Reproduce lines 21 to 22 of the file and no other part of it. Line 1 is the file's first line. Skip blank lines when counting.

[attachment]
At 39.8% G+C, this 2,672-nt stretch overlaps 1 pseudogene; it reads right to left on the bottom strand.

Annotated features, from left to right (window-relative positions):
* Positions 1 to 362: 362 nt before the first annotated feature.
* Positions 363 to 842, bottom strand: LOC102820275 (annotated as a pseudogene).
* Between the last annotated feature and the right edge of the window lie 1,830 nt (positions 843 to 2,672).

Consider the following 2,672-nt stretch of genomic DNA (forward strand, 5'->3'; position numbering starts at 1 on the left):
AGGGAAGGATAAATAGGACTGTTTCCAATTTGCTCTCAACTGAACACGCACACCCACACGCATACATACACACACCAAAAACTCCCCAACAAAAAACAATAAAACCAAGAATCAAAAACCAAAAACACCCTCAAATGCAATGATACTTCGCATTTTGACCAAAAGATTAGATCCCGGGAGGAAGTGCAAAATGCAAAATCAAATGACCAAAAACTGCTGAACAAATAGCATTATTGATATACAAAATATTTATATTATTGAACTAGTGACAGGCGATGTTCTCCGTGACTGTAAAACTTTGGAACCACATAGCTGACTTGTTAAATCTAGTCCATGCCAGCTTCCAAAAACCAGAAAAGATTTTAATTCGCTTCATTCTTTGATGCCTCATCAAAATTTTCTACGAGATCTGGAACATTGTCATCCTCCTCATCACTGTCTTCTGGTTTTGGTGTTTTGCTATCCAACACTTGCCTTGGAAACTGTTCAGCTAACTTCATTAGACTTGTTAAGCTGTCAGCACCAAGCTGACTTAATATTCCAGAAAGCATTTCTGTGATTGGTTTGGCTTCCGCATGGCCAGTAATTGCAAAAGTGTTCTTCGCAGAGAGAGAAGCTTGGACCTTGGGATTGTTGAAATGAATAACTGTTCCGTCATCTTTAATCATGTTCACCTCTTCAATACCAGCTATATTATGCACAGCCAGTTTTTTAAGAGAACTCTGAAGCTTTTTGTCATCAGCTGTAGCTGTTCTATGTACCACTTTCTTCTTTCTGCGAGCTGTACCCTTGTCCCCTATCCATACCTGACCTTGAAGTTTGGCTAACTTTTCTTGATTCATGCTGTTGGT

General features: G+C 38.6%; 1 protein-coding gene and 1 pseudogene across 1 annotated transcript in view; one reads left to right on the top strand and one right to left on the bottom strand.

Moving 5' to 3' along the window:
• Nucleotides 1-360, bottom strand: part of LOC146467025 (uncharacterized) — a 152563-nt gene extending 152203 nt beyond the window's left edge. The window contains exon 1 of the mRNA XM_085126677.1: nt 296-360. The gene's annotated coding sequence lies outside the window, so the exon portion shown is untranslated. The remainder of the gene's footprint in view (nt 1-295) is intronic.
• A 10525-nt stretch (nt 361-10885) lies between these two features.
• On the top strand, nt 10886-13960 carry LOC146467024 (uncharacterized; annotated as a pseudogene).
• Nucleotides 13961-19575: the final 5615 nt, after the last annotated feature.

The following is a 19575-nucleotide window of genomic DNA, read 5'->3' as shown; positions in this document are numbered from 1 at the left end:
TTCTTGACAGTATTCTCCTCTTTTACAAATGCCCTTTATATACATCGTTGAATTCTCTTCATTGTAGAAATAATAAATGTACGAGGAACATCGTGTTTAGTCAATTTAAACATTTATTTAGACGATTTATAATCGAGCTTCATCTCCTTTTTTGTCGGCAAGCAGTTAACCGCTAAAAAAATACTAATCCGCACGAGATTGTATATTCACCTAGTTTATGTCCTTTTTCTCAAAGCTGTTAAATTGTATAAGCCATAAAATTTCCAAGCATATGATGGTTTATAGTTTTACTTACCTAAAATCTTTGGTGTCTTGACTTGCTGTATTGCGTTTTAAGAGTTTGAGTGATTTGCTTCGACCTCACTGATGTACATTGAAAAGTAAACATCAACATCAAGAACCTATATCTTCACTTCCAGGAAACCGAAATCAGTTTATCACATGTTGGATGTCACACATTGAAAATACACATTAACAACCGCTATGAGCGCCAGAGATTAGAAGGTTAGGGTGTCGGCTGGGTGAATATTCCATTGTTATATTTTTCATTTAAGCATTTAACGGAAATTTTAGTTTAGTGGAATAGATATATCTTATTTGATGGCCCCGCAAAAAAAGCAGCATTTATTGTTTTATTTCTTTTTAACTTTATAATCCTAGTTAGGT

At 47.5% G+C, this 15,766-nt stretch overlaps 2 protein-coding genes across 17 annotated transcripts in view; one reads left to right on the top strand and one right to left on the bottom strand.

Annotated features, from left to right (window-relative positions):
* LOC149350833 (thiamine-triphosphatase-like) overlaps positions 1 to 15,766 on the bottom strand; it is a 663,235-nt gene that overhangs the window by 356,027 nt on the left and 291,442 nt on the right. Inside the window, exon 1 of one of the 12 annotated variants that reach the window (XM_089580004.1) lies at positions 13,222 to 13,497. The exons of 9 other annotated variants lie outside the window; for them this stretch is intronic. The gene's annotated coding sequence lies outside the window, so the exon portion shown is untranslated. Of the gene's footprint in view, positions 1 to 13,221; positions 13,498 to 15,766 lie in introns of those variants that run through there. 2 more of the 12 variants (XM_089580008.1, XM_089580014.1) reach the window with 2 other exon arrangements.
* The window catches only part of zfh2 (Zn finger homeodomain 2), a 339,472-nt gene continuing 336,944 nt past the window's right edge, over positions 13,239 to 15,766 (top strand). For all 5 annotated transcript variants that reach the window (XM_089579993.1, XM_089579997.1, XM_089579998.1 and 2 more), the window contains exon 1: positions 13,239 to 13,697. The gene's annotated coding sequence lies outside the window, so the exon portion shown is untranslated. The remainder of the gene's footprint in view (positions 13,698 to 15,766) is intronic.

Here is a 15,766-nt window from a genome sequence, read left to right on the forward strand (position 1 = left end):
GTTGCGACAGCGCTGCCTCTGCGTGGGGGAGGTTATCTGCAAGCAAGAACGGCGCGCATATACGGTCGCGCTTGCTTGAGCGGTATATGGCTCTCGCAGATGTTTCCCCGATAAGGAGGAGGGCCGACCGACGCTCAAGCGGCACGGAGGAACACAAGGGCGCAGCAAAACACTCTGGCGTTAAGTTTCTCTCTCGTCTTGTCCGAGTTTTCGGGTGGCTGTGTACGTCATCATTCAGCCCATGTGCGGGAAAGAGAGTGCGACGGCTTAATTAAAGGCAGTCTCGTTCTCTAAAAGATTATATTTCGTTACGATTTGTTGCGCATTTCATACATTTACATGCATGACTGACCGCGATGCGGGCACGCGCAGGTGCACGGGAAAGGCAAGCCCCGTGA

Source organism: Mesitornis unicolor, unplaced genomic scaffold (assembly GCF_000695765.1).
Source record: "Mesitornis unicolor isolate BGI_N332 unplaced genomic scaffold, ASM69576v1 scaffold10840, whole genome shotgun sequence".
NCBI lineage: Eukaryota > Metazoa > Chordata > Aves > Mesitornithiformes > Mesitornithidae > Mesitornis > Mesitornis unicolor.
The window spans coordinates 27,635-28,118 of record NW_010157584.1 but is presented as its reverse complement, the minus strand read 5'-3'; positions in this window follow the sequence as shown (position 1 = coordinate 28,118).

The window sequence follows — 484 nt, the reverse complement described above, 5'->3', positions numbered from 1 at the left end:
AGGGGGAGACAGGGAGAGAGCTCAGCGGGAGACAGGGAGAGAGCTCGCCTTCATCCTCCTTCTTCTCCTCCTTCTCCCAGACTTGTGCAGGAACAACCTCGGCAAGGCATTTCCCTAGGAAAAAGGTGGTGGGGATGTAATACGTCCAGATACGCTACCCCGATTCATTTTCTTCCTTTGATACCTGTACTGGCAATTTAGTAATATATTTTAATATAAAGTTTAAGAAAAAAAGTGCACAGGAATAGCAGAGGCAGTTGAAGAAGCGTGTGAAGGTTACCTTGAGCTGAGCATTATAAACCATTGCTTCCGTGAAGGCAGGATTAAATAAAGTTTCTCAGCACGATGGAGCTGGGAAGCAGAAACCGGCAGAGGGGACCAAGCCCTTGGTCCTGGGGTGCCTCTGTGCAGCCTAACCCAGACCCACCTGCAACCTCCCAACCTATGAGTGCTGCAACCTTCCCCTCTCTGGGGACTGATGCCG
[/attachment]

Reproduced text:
GTTGCGACAGCGCTGCCTCTGCGTGGGGGAGGTTATCTGCAAGCAAGAACGGCGCGCATATACGGTCGCGCTTGCTTGAGCGGTATATGGCTCTCGCAGATGTTTCCCCGATAAGGAGGAGGGCCGACCGACGCTCAAGCGGCACGGAGGAACACAAGGGCGCAGCAAAACACTCTGGCGTTAAGTTTCTCTCTCGTCTTGTCCGAGTTTTCGGGTGGCTGTGTACGTCATCATTCAGCCCATGTGCGGGAAAGAGAGTGCGACGGCTTAATTAAAGGCAGTCTCGTTCTCTAAAAGATTATATTTCGTTACGATTTGTTGCGCATTTCATACATTTACATGCATGACTGACCGCGATGCGGGCACGCGCAGGTGCACGGGAAAGGCAAGCCCCGTGA

Source organism: Mesitornis unicolor, unplaced genomic scaffold (assembly GCF_000695765.1).